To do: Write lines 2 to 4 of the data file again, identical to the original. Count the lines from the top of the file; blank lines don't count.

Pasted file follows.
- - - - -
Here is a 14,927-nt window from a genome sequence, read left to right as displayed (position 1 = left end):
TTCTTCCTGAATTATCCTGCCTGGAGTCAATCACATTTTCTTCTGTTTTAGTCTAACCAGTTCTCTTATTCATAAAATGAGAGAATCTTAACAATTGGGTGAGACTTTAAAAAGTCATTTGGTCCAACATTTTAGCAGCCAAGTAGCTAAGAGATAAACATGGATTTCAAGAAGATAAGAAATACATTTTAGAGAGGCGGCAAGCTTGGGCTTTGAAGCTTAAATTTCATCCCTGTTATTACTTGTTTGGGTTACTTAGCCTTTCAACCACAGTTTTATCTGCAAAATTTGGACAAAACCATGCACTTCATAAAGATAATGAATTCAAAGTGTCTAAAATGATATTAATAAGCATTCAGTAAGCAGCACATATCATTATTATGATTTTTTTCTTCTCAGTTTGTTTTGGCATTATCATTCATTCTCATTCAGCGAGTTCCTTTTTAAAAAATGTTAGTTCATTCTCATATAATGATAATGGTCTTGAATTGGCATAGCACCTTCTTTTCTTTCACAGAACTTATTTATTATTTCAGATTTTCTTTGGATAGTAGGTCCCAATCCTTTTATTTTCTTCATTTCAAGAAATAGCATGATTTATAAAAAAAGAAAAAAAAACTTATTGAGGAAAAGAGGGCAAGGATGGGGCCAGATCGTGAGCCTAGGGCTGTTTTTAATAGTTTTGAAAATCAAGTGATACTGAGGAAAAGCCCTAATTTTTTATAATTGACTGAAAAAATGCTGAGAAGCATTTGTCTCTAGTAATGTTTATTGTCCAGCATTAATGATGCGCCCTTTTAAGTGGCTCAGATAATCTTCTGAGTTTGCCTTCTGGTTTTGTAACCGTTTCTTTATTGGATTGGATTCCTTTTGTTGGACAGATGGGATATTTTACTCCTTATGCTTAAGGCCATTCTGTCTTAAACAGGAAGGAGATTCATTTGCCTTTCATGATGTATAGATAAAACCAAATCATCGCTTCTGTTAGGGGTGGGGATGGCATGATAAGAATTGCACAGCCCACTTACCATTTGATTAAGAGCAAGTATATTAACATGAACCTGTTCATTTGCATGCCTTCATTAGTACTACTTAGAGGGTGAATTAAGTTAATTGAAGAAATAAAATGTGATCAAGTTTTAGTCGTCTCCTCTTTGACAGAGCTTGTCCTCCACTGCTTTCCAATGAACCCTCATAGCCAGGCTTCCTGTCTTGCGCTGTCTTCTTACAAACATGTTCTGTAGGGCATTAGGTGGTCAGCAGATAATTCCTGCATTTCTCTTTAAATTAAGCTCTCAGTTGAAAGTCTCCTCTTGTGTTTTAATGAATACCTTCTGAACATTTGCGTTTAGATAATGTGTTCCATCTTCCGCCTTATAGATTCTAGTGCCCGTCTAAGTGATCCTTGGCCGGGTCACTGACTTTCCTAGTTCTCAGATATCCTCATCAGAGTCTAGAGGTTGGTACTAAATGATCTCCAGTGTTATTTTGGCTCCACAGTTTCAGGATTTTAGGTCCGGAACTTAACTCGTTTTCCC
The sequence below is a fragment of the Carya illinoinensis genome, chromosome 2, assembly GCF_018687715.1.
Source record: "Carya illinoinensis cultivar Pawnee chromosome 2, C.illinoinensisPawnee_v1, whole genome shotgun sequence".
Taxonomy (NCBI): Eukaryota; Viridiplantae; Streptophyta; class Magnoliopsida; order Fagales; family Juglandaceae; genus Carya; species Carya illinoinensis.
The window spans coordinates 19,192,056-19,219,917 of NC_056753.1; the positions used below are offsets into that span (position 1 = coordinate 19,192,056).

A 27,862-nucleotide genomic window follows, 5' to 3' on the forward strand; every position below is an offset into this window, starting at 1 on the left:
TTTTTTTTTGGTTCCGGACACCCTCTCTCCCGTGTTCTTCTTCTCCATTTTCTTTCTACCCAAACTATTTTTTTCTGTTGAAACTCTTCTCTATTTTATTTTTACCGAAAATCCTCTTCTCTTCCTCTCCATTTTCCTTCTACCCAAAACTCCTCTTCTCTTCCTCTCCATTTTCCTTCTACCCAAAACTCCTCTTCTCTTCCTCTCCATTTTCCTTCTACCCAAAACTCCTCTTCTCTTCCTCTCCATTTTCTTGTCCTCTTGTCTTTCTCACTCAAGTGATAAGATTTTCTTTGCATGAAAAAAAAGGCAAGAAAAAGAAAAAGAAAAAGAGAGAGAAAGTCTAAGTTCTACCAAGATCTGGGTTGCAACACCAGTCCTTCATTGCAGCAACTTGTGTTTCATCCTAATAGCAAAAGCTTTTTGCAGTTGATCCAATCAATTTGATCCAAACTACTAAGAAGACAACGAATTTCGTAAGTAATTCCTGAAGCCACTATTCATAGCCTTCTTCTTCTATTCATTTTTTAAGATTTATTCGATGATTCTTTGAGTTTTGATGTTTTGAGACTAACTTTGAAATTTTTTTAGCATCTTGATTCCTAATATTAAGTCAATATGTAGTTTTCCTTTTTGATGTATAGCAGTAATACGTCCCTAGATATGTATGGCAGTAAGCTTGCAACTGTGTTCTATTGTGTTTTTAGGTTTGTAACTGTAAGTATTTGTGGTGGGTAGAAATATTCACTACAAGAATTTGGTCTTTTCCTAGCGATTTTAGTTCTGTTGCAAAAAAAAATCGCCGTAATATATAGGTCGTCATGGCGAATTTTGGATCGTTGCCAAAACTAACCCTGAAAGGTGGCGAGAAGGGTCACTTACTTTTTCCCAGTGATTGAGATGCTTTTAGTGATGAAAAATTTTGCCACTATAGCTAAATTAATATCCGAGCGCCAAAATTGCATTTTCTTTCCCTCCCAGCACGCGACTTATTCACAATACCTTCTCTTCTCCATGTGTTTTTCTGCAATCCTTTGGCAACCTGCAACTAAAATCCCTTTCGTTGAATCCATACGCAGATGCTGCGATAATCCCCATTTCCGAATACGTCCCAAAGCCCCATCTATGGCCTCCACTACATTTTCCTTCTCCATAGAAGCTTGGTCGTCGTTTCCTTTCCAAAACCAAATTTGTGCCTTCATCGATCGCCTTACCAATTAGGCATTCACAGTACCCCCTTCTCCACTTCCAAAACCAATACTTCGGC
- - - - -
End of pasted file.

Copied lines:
TTCTTCCTGAATTATCCTGCCTGGAGTCAATCACATTTTCTTCTGTTTTAGTCTAACCAGTTCTCTTATTCATAAAATGAGAGAATCTTAACAATTGGGTGAGACTTTAAAAAGTCATTTGGTCCAACATTTTAGCAGCCAAGTAGCTAAGAGATAAACATGGATTTCAAGAAGATAAGAAATACATTTTAGAGAGGCGGCAAGCTTGGGCTTTGAAGCTTAAATTTCATCCCTGTTATTACTTGTTTGGGTTACTTAGCCTTTCAACCACAGTTTTATCTGCAAAATTTGGACAAAACCATGCACTTCATAAAGATAATGAATTCAAAGTGTCTAAAATGATATTAATAAGCATTCAGTAAGCAGCACATATCATTATTATGATTTTTTTCTTCTCAGTTTGTTTTGGCATTATCATTCATTCTCATTCAGCGAGTTCCTTTTTAAAAAATGTTAGTTCATTCTCATATAATGATAATGGTCTTGAATTGGCATAGCACCTTCTTTTCTTTCACAGAACTTATTTATTATTTCAGATTTTCTTTGGATAGTAGGTCCCAATCCTTTTATTTTCTTCATTTCAAGAAATAGCATGATTTATAAAAAAAGAAAAAAAAACTTATTGAGGAAAAGAGGGCAAGGATGGGGCCAGATCGTGAGCCTAGGGCTGTTTTTAATAGTTTTGAAAATCAAGTGATACTGAGGAAAAGCCCTAATTTTTTATAATTGACTGAAAAAATGCTGAGAAGCATTTGTCTCTAGTAATGTTTATTGTCCAGCATTAATGATGCGCCCTTTTAAGTGGCTCAGATAATCTTCTGAGTTTGCCTTCTGGTTTTGTAACCGTTTCTTTATTGGATTGGATTCCTTTTGTTGGACAGATGGGATATTTTACTCCTTATGCTTAAGGCCATTCTGTCTTAAACAGGAAGGAGATTCATTTGCCTTTCATGATGTATAGATAAAACCAAATCATCGCTTCTGTTAGGGGTGGGGATGGCATGATAAGAATTGCACAGCCCACTTACCATTTGATTAAGAGCAAGTATATTAACATGAACCTGTTCATTTGCATGCCTTCATTAGTACTACTTAGAGGGTGAATTAAGTTAATTGAAGAAATAAAATGTGATCAAGTTTTAGTCGTCTCCTCTTTGACAGAGCTTGTCCTCCACTGCTTTCCAATGAACCCTCATAGCCAGGCTTCCTGTCTTGCGCTGTCTTCTTACAAACATGTTCTGTAGGGCATTAGGTGGTCAGCAGATAATTCCTGCATTTCTCTTTAAATTAAGCTCTCAGTTGAAAGTCTCCTCTTGTGTTTTAATGAATACCTTCTGAACATTTGCGTTTAGATAATGTGTTCCATCTTCCGCCTTATAGATTCTAGTGCCCGTCTAAGTGATCCTTGGCCGGGTCACTGACTTTCCTAGTTCTCAGATATCCTCATCAGAGTCTAGAGGTTGGTACTAAATGATCTCCAGTGTTATTTTGGCTCCACAGTTTCAGGATTTTAGGTCCGGAACTTAACTCGTTTTCCC
The sequence below is a fragment of the Carya illinoinensis genome, chromosome 2, assembly GCF_018687715.1.
Source record: "Carya illinoinensis cultivar Pawnee chromosome 2, C.illinoinensisPawnee_v1, whole genome shotgun sequence".